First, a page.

Jacob Zuma's advisers say he has nothing to hide
South Africa's opposition leader has called for an investigation into whether President Jacob Zuma has broken the government's strict ethics code.
This says all members of the cabinet must declare their financial interests within 60 days of taking office.
He has not done so nine months after his inauguration - his spokesman said there was a difference of opinion.
But the president is now compiling the list in case legal advice says he should declare his interests.
"Mr Zuma is not hiding anything," his spokesperson Vincent Magwenya told local media.
But opposition Democratic Alliance leader Helen Zille retorted: "If he had nothing to hide... he would simply declare his interests and the presidency would not be doing legal somersaults to find a reason for him not to declare."
The BBC's Pumza Fihlani in Johannesburg says Mr Zuma seems to be buckling under the mounting pressure.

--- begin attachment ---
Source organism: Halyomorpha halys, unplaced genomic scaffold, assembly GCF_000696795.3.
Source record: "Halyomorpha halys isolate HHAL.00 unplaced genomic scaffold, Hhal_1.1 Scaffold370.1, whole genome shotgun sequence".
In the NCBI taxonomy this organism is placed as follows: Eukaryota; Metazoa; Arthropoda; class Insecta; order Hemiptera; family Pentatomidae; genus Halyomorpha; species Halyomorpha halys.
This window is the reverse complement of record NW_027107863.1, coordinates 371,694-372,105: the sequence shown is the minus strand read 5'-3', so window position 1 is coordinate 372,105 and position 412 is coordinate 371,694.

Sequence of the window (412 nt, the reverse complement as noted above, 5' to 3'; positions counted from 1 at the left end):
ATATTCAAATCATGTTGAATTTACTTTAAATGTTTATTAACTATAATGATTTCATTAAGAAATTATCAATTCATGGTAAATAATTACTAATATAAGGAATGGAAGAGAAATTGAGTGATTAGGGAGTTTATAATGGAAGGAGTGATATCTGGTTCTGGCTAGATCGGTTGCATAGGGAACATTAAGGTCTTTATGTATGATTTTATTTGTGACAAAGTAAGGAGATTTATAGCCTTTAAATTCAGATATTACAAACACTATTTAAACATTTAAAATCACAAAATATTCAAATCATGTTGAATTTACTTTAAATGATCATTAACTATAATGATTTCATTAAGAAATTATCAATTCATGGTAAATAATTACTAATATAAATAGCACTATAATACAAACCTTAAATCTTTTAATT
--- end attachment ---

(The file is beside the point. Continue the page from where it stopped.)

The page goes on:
Local media reported at the weekend that Mr Zuma has not declared his business dealings, leading to renewed calls from the Congress of South African Trade Unions, Cosatu - a partner of the ANC in government.
"We believe that you cannot be a people's champion during the day but at night you count shares that have been obtained through exploitation," said the union's General Secretary Zwelinzima Vavi, the Sapa news agency reports.
The DA says Mr Zuma's apparent lack of transparency had cast a shadow on his intentions to end corruption in government and uphold the constitution.
Ms Zille wants the Public Protector to investigate whether Mr Zuma had violated the Code of Conduct by his actions and warns the delay may cause mistrust.
"His failure to declare demonstrates the level of contempt this president has for transparency in government," said party MP Athol Trollip.
"President Zuma needs to stop trying to bend the law to suit his interests. President Mbeki declared his interests. The law is absolutely explicit that a president must declare his interests."
Independent Democrats leader Patricia de Lille backed the call.
Mr Zuma is the latest to be called upon to reveal his interests, after he recently rejected calls from Cosatu for government ministers and politicians to undergo a "lifestyle audit" to ensure they are not living beyond their stated means.
Our reporter says this decision may now be closely scrutinised.
Mr Zuma's attorney Michael Hulley, who also handled his rape trial, is currently handling the matter - the list will include records of the interests of his three wives and 20 children.